It isn’t easy for beginners who need to perform these functions, but it is important that you get the best training when you need some help.

RSLogix 5000 Function Block Training

 

Today, we’re going to look at the RSLogix 5000 function block diagrams and I’m going to provide some sample programs using the software and some basic programs that you’re going to need to learn how to do.

RSLogix 5000 is one of the most dynamic design and config software that uses Rockwell’s architecture… I won’t get into too much detail, because if you’re here, then you already know what it is, but now I’m going to show you what these function blocks really do!

 

Here’s what we’re going to cover in this article:

Function Block Diagram (FBD) – Function Block Timer

Function Block Diagram (FBD) – One-Shot Rising Counter

Function Block Diagram (FBD) – Count Up with Count Down

 

We’re going to cover how to basically set up a function block. We’re going to walk through the steps from scratch so you’ll be setting up function block diagrams in no time! Here’s some things that you’ll want to keep in mind some of the FBD programming basics:

  • Function block routines are divided into numerous sheets, even though they all run seamlessly together. It will help you organize the function blocks so you can find them later.
  • While all sheets are individual bits of the overall programming routine, when you run your program, it will load and run all of the sheets, not just the one you’re on.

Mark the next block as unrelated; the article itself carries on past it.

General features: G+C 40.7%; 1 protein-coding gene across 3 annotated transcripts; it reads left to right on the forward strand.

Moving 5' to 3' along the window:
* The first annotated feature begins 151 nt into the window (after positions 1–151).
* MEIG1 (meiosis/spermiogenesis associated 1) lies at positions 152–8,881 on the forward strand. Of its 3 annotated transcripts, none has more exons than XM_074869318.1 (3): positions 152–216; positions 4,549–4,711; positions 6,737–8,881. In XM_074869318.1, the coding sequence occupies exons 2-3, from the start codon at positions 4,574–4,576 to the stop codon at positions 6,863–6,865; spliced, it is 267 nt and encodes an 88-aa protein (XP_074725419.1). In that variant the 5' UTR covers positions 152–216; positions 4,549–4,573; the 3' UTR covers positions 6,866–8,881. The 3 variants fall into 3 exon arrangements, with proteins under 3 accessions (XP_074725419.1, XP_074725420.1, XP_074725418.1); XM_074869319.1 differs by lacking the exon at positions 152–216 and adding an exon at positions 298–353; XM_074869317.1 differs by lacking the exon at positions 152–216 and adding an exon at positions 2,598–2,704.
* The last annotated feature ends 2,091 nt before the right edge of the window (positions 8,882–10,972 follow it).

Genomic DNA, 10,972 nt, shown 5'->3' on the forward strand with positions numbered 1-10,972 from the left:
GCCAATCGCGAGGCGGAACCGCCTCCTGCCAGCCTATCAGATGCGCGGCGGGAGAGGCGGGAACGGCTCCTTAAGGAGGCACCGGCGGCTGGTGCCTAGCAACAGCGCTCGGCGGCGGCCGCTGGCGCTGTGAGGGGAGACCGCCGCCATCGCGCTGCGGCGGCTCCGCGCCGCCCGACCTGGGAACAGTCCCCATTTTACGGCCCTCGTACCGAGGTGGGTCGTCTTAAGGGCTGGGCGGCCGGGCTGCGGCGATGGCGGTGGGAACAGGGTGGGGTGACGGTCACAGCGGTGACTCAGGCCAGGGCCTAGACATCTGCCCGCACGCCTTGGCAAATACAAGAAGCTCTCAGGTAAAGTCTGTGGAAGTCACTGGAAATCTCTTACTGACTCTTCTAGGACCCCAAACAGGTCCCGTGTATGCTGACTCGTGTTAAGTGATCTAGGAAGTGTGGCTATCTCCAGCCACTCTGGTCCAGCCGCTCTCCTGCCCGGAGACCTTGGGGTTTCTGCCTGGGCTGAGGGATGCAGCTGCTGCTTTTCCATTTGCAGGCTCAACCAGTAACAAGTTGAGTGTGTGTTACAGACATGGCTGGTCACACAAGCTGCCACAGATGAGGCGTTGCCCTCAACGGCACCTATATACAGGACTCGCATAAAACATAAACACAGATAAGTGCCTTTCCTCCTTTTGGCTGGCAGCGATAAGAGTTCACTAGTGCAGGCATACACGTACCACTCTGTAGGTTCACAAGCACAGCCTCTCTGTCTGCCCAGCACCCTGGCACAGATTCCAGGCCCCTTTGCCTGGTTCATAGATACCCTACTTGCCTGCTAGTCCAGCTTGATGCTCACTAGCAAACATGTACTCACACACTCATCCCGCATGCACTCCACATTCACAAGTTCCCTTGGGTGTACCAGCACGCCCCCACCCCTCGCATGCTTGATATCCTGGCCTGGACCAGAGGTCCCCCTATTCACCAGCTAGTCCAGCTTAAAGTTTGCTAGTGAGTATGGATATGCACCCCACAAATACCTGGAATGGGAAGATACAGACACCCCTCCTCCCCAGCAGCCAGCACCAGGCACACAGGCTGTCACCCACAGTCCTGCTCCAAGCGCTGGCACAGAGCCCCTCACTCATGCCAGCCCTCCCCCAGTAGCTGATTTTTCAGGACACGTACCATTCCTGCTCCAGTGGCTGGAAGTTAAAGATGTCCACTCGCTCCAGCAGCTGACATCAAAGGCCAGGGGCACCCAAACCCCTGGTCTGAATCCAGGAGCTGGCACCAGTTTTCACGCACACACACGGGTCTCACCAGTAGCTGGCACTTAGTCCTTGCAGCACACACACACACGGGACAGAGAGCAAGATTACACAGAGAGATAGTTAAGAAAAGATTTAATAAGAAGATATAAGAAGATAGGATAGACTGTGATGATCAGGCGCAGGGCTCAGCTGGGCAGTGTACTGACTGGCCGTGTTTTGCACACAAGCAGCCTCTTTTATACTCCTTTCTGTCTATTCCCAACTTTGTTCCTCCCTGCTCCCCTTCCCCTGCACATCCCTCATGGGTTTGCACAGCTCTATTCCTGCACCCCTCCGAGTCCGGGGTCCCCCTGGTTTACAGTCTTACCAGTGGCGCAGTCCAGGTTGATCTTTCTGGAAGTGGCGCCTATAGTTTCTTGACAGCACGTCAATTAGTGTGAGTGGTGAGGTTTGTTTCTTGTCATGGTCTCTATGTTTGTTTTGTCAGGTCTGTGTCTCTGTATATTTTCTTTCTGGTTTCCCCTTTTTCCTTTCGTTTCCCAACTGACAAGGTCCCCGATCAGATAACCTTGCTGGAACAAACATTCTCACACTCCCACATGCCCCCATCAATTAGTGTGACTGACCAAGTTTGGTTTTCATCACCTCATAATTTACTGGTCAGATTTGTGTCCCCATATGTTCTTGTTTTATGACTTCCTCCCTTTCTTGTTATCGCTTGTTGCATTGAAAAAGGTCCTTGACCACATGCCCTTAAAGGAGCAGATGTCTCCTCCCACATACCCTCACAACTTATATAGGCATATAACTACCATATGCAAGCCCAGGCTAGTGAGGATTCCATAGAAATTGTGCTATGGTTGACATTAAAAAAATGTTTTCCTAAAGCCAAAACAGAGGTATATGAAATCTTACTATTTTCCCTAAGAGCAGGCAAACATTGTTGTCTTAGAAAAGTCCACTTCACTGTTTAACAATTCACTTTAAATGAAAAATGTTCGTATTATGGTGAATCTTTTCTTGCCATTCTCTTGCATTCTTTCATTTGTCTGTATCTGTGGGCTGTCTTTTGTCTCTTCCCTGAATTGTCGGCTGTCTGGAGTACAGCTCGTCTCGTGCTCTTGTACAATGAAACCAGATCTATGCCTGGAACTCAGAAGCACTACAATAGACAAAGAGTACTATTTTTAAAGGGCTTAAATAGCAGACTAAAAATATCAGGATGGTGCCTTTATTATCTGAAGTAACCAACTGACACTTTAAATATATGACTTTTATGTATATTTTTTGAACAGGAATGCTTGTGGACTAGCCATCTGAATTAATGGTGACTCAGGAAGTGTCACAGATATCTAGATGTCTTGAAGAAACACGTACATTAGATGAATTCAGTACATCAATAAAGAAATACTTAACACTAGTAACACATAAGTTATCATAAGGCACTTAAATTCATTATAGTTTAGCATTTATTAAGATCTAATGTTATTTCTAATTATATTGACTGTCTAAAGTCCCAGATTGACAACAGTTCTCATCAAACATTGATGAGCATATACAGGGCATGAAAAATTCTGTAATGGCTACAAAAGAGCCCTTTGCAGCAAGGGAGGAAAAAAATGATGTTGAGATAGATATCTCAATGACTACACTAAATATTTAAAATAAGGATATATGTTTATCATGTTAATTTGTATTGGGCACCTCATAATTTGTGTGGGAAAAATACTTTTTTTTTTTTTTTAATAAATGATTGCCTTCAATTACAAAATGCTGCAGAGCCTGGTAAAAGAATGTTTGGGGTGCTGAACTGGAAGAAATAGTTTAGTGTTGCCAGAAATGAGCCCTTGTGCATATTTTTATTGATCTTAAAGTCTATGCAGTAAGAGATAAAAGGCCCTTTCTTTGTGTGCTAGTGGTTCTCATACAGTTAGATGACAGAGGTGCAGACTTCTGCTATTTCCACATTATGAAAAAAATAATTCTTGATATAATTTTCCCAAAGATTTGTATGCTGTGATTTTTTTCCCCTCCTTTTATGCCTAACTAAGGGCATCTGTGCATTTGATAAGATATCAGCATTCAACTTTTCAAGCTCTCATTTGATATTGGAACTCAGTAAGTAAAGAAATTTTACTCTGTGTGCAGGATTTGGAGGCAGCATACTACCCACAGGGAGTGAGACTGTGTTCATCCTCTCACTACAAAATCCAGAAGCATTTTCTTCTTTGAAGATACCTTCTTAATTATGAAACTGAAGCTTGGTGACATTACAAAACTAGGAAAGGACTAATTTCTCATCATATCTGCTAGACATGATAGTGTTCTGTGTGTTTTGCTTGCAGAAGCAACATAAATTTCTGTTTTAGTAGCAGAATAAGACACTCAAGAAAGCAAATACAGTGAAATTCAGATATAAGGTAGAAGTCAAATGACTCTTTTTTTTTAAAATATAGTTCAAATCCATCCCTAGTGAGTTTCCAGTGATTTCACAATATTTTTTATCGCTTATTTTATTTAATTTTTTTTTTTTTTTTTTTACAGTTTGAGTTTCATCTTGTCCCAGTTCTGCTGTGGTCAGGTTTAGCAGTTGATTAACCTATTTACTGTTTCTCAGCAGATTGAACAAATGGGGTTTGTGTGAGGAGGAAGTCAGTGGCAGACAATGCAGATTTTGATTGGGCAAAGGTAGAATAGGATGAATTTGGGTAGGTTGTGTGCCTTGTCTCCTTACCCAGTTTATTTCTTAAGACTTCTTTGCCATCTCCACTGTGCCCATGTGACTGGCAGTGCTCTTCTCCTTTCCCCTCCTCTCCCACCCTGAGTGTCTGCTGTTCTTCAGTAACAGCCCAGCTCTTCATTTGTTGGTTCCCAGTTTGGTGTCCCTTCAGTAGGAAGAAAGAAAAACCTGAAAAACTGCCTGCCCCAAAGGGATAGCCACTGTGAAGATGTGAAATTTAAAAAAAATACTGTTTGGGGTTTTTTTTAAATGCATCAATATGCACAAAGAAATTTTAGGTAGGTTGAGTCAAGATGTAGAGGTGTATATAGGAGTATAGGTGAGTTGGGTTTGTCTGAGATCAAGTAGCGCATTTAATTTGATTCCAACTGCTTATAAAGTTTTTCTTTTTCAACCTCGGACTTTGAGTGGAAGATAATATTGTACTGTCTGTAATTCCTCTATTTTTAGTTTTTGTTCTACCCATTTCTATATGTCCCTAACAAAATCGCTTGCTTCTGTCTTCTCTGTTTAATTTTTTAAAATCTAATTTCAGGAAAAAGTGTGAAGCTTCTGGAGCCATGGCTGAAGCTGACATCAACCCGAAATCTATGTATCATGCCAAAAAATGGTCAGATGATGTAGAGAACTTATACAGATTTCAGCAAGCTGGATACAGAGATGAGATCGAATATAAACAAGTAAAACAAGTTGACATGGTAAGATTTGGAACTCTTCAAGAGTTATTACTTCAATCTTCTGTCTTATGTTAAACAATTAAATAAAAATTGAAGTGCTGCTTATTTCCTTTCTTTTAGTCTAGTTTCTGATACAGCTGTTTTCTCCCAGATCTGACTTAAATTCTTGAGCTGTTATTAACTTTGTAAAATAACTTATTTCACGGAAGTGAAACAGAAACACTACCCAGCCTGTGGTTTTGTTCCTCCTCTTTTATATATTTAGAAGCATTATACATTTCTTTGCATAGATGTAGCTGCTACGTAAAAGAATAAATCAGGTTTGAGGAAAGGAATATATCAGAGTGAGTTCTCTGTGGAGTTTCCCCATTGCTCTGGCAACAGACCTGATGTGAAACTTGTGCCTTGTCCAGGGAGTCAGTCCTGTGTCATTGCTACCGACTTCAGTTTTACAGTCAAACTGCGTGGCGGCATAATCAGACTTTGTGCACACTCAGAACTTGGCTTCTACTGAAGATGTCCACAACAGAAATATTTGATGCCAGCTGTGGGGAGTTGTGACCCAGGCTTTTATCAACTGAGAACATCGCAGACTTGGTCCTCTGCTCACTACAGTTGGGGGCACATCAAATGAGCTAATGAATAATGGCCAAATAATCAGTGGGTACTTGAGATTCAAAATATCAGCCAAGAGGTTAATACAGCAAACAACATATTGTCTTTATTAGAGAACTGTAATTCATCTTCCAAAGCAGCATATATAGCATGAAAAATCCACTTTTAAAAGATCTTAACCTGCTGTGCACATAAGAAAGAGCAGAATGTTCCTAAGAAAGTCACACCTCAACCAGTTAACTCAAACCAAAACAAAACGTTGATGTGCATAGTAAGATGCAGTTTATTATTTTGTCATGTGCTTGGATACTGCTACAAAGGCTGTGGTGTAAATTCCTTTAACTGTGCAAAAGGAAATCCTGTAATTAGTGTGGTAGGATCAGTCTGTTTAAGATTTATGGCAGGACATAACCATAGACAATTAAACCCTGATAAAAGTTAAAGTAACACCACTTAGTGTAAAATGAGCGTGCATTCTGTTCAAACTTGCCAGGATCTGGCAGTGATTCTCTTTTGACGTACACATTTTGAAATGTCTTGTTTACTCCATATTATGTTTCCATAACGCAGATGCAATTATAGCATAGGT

• Don’t try to build your programs too complex when you have multiple parts. It’s always best to build a sheet for every single device. This also helps your overall program to be as complex as necessary, while your individual part’s programming will be as simple as it can be.

 

RSLogix 5000 FBD – Timer Examples

 

In this video, I’ll show you an in-depth example in which you can set a timer that will reset, and then run every time the timer is done running. You need to go into a lot of settings, and one of the biggest mistakes that people make is not making their programming area large enough.

I recommend that you make your program’s layout sheet a larger size such an 11” x 17” so you can get a wider perspective and have a lot more room to build with. There are many other tips that you need to follow as well (which I explain more in-depth in the video).

 

 

 

As you can see, after you first create the timer and try to run it without a JSR in it, it won’t run. The JSR (The Jump to Subroutine) function to run the routine that is created to make the timer work.

Therefore, you’re going to have to go to your subroutine and assemble it.

Once the entire JSR is assembled by following the instructions in the video, then you can begin to customize the timer so that it will make a flasher bulb go on for 2 and a half seconds, then cuts it off for 2 and a half seconds. And that’s how the basic flasher timer scenario is created.

 

 

RSLogix 5000 FBD – A One Shot Rising Counter

 

The second timer is actually similar, but it is a bit different. Creating a one-shot timer will make a callback function only be executed one time. When the one shot timer, which is also sometimes called a “single shot” timer, it will make the output happen at a designated time interval, and this will happen every time that the counter is run.

It is not an auto-repeating counter unless it’s created as such. You have to make it automatically resets after so many times that it is run.